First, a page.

ולא-תעלה במעלת על-מזבחי אשר לא-תגלה ערותך עליו
Don’t make steps on My altar, such that you don’t reveal your nakedness upon it[2]

The Torah prohibits us from building steps for the Temple altar. The reason for this[3] is so that the Kohanim would not be forced to take large steps during their ascent. Large steps over its stones is, in a way, considered improper, almost profane. Our Sages draw[4] a logical deduction from this. If the Torah was particular about the disgrace of these stones, which don’t have intelligence to notice, your friend, who was created in the image of G-d, all the more so you should be careful not to disgrace them.

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Beshalach 5784


Realistic roundabout reclining[1]

ויהי בשלח פרעה את-העם ולא-נחם אלקים דרך פלשתים כי קרוב הוא וגו’ ויסב אלקים את-העם דרך המדבר ים-סוף וגו’‏
And it was that Pharaoh sent the [Jewish] nation. Hashem didn’t let them travel through the land of the Philistines, for it was [too] close…Hashem circumvented the people to go through the way of the wilderness to the Sea of Reeds…[2]

Our Sages connect[3] the verse in this week’s parsha, which says Hashem circumvented [ויסב] the people, with a well-known practice during Seder night: “From this verse our Sages said that even a poor person in the Jewish people shouldn’t eat unless they recline [שיסב][4], for this is what Hashem did for them.” However, it’s hard to understand how the mitzvah of haseibah, reclining while eating matzah and drinking the four cups on Seder Night is connected in any way to the circumventing described in this verse. The latter is merely referring to traveling in a long, out of the way fashion. Some suggest that the verse is merely an allusion to the idea later created by the Sages, but perhaps there’s more going on here.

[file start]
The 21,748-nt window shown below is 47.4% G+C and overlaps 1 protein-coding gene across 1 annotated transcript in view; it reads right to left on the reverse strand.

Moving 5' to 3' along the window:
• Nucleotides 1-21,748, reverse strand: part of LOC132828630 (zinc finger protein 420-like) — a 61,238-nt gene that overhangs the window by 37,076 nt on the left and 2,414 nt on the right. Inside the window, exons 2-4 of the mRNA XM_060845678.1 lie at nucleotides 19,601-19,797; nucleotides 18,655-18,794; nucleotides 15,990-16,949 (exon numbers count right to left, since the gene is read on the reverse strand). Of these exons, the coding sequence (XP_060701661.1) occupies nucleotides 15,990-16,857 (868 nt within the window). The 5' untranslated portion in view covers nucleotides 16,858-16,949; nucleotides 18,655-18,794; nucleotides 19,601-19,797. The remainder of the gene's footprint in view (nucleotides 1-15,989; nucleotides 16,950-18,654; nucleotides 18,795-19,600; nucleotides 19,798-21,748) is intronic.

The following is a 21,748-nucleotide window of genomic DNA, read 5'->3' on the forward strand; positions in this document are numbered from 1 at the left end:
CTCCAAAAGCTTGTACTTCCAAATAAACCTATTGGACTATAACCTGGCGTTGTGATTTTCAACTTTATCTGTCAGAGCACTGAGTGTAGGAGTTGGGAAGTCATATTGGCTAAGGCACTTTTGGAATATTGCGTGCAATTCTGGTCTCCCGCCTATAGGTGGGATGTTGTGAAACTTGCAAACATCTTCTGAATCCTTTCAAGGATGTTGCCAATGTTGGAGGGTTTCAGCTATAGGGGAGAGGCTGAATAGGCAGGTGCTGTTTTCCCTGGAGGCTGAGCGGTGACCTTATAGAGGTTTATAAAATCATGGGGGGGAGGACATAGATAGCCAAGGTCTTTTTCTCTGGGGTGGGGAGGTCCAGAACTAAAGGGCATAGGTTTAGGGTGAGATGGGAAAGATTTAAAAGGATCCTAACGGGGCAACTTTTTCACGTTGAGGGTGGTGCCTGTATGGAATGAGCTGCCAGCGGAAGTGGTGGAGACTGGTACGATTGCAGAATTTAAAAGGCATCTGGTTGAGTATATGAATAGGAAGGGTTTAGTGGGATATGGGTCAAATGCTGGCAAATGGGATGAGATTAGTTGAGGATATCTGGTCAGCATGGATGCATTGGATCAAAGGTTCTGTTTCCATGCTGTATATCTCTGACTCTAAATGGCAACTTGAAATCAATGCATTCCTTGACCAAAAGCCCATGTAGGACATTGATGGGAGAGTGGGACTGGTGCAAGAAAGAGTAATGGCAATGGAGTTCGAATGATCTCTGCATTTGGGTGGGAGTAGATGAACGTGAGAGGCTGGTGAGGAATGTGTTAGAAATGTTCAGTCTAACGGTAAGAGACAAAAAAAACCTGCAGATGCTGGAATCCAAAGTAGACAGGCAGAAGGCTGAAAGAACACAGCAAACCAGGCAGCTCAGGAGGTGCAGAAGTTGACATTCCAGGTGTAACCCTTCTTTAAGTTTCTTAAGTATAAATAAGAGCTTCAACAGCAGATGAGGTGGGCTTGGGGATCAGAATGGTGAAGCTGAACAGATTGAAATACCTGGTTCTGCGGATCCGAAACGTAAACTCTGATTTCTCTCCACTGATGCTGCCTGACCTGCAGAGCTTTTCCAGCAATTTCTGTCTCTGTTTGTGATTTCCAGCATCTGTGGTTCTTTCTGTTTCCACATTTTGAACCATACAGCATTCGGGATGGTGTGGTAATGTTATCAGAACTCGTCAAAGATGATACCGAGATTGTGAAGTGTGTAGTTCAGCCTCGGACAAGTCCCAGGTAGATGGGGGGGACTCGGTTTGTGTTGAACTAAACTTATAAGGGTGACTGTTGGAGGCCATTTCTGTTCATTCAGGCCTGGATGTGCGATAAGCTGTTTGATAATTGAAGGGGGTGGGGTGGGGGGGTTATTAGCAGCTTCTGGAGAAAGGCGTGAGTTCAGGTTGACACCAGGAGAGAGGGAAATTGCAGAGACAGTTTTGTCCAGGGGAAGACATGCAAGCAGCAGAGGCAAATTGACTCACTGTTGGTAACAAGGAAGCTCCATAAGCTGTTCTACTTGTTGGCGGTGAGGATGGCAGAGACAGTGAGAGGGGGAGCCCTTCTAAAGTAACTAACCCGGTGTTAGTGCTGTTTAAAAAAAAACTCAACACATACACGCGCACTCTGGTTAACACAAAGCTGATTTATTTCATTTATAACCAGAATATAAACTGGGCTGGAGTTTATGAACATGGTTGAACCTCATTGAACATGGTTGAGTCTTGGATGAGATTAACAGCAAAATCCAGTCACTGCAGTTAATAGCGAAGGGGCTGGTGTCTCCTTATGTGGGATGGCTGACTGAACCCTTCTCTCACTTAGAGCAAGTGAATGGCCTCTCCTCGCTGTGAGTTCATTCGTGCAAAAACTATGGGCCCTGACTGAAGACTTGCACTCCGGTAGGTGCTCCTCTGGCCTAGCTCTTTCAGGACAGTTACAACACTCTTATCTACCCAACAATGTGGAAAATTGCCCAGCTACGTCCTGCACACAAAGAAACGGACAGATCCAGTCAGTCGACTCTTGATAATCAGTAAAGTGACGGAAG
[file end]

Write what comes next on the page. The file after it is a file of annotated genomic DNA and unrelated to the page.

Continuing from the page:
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Bo 5784


Sabbatical locust respite[1]

ויעל הארבה על כל-ארץ מצרים וינח בכל גבול מצרים כבד מאד לפניו לא-היה כן ארבה כמהו ואחריו לא יהיה-כן
The plague of locusts came up upon all of the land of Egypt. They rested in all of the region of Egypt. It was very dense. Never before was there such a number of locusts and there never will be like it[2]

The Torah, when describing the plague of locusts, uses an interesting verb. It says וינח, they rested. In fact, this verb appears one other time in Tanach[3]. When else? In the context of Shabbos. The Torah says[4] Hashem rested (וינח) on the seventh day of creation, and therefore commanded the weekly mitzvah of Shabbos. What’s the significance of this shared word usage? This teaches us that the locusts rested on Shabbos[5]. The plague of locusts was that they consumed all of the crops of the entirety of Egypt. It would seem that they refrained from doing so on Shabbos.

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Va’eira 5784


The loyal spokesman[1]

וידבר משה לפני יקוק לאמר הן בני-ישראל לא-שמעו אלי ואיך ישמעני פרעה ואני ערל שפתים: וידבר יקוק אל-משה ואל-אהרן ויצום אל-בני ישראל ואל-פרעה מלך מצרים להוציא את-בני-ישראל מארץ מצרים
Moshe said before Hashem, saying: “Behold! The Jewish people won’t listen to me; how will Pharaoh listen to me? [For] I have blocked lips.” Hashem said to Moshe and to Aharon, and commanded them regarding the Jewish people and to Pharaoh, the king of Egypt, to take out the Jewish people from the land of Egypt[2]

Moshe famously had a speech impediment. He told Hashem that he would have no chance of convincing the Jews of their upcoming freedom, nor Pharaoh that he should let the Jews free. He was of blocked lips. The problem is, Moshe already made this argument in last week’s parsha[3]. When Hashem told Moshe to lead the Jews out of Egypt, he told Hashem that he was heavy of speech. He was unfit for the job. Hashem responded that his brother Aharon would be his spokesman. Moshe would tell Aharon the messages delivered to him from Hashem, and Aharon would tell the people or Pharaoh what was said. Why then is Moshe repeating this argument[4]?